Steinhoff provided the following response: “Steinhoff is currently in a legal dispute with the Tekkie Town vendors. In light of these proceedings we can unfortunately not provide you with more details at this stage.”

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1. The formula runs Sep 2018 to Sep 2020 and pivots on future results or unknown unknowables as Rumsfield would call them. How should star raise a liability for a term agreement that is yet to start?

2. I would assume the agreement needs the tekkie team to there front and central running the show throughout. That now seems unlikely.

3. Not content selling their shoe shops at R10 million each these vendors now want even more. Greed seems to be not only infectious but it also causes insanity. For R10m per store I would expect to get the title deed, but the two stores I have seen are maybe 400sqm so pricing works out roughly smilar to the 20 houses in Val de Vie Jooste bought his poppie


When a shareholder (whether bought shares for cash or in exchange of property) sue Steinhoff, which is owned by its share holders, they actually just suing the other shareholders. And when all shareholders are suing Steinhoff (which is what’s currently happening) then it just means that all share holders are suing each others, on the same basis and for the same purpose.

This is more a claim against STAR for protection of rights than a monetary claim against Steinhoff NV.
The previous owners of Tekkie Town seeks to secure the earn-out bonus agreement running up to 2020. Neither the speciality division nor STAR is under threat of the Steinhoff mess.
At worst the parties may settle on a negotiated amendment to the earn-out bonus agreement. Should the previous owners of Tekkie Town however succeed to reclaim ownership of the Tekkie Town business back from STAR, this further claim for earn out bonuses have little change to succeed.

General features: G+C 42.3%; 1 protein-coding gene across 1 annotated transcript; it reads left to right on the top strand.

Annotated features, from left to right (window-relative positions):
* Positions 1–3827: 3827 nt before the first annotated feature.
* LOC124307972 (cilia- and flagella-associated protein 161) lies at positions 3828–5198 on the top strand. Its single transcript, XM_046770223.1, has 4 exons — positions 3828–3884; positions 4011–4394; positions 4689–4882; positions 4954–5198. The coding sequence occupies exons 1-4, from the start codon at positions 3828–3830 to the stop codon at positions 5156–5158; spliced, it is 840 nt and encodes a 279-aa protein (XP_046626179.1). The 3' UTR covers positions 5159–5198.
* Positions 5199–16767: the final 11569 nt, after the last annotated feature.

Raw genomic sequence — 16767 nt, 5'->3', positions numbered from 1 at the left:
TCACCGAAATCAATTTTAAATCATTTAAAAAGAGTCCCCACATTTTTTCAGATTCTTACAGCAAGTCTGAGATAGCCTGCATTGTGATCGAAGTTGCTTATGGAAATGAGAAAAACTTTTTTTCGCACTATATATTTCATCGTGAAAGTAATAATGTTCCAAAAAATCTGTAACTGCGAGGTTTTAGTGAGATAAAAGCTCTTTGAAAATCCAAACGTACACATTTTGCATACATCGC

There is one certainty in all of this part of this mess : when you sue your employer for an undefined unearned future bonus you better have another job lined up and be planning to settle this for R20m. If I ran STAR these idiots would have their access credentials deleted this morning.

But, I suppose Markus (and other unseen executives) must rate these particular shoe salesmen highly, having paid R10m per store for 300+ stores for what now after these lekker bonuses amounts to R4,500,000,000.

The bonuses FAR exceed what the shoe salesmen would have been able to extract in cash from the 300 stores in a decade. The tool that wrote this formula should be the first one in firing squad. What is Steinhoff PE now – to infinity and beyond! So if they achieved R1m ebitda (a term that deserves to be banned from financial contracts), they are the richest people in the universe


The real reason why they want to use the p/e of Star is because they don’t want to be multiplying the EBITDA by zero!

Do they have a warranty or a guarantee in the buy/sell contract that the contract can be reversed should the balance sheet turn out to be “irregular” or incorrect. It was considered to be correct by Deloitte at the time of the contract, the party who is sued he (the other Stainhoff share holders) were not involved in the making nor the auditing of the balance sheet which they base their claim upon, so how come these other share holders are sued or even considered responsible of such balancesheet.
Any compensation is either awarded to all share holders equally or to none.
It doesn’t make sense that money is be taken away from some share holder to be given to other share holders.

SNH will stay listed and survive.

Will never reach R97 again.

But it will survive. I promised to never comment again on here if they go bust.

I am sure France will be happy about this. Although I always did like his/her comments anyway.

Goodluck to the last remaining shareholders. Let’s go!

End of comments.